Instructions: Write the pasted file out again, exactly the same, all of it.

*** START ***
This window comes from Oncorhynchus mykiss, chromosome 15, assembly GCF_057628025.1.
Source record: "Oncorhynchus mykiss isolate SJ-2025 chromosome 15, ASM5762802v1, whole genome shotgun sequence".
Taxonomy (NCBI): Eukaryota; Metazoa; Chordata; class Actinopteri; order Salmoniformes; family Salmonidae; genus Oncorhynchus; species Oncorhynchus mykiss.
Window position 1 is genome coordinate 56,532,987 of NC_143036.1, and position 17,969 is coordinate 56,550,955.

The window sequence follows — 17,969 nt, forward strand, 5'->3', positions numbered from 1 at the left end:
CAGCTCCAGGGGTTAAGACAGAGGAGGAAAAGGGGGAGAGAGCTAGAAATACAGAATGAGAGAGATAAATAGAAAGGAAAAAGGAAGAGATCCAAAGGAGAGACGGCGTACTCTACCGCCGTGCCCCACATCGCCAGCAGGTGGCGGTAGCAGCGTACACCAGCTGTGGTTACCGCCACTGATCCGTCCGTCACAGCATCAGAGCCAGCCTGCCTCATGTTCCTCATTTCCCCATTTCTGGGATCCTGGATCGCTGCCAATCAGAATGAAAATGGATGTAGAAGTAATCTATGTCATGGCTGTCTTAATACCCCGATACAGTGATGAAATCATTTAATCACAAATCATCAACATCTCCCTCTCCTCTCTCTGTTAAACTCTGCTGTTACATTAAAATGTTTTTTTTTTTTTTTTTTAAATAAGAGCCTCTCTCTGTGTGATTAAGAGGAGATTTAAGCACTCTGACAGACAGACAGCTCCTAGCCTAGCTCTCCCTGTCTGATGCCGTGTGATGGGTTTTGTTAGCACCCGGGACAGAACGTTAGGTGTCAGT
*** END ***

This window comes from Oncorhynchus mykiss, chromosome 15, assembly GCF_057628025.1.
Source record: "Oncorhynchus mykiss isolate SJ-2025 chromosome 15, ASM5762802v1, whole genome shotgun sequence".
Taxonomy (NCBI): Eukaryota; Metazoa; Chordata; class Actinopteri; order Salmoniformes; family Salmonidae; genus Oncorhynchus; species Oncorhynchus mykiss.
Window position 1 is genome coordinate 56,532,987 of NC_143036.1, and position 17,969 is coordinate 56,550,955.

The window sequence follows — 17,969 nt, forward strand, 5'->3', positions numbered from 1 at the left end:
CAGCTCCAGGGGTTAAGACAGAGGAGGAAAAGGGGGAGAGAGCTAGAAATACAGAATGAGAGAGATAAATAGAAAGGAAAAAGGAAGAGATCCAAAGGAGAGACGGCGTACTCTACCGCCGTGCCCCACATCGCCAGCAGGTGGCGGTAGCAGCGTACACCAGCTGTGGTTACCGCCACTGATCCGTCCGTCACAGCATCAGAGCCAGCCTGCCTCATGTTCCTCATTTCCCCATTTCTGGGATCCTGGATCGCTGCCAATCAGAATGAAAATGGATGTAGAAGTAATCTATGTCATGGCTGTCTTAATACCCCGATACAGTGATGAAATCATTTAATCACAAATCATCAACATCTCCCTCTCCTCTCTCTGTTAAACTCTGCTGTTACATTAAAATGTTTTTTTTTTTTTTTTTTAAATAAGAGCCTCTCTCTGTGTGATTAAGAGGAGATTTAAGCACTCTGACAGACAGACAGCTCCTAGCCTAGCTCTCCCTGTCTGATGCCGTGTGATGGGTTTTGTTAGCACCCGGGACAGAACGTTAGGTGTCAGT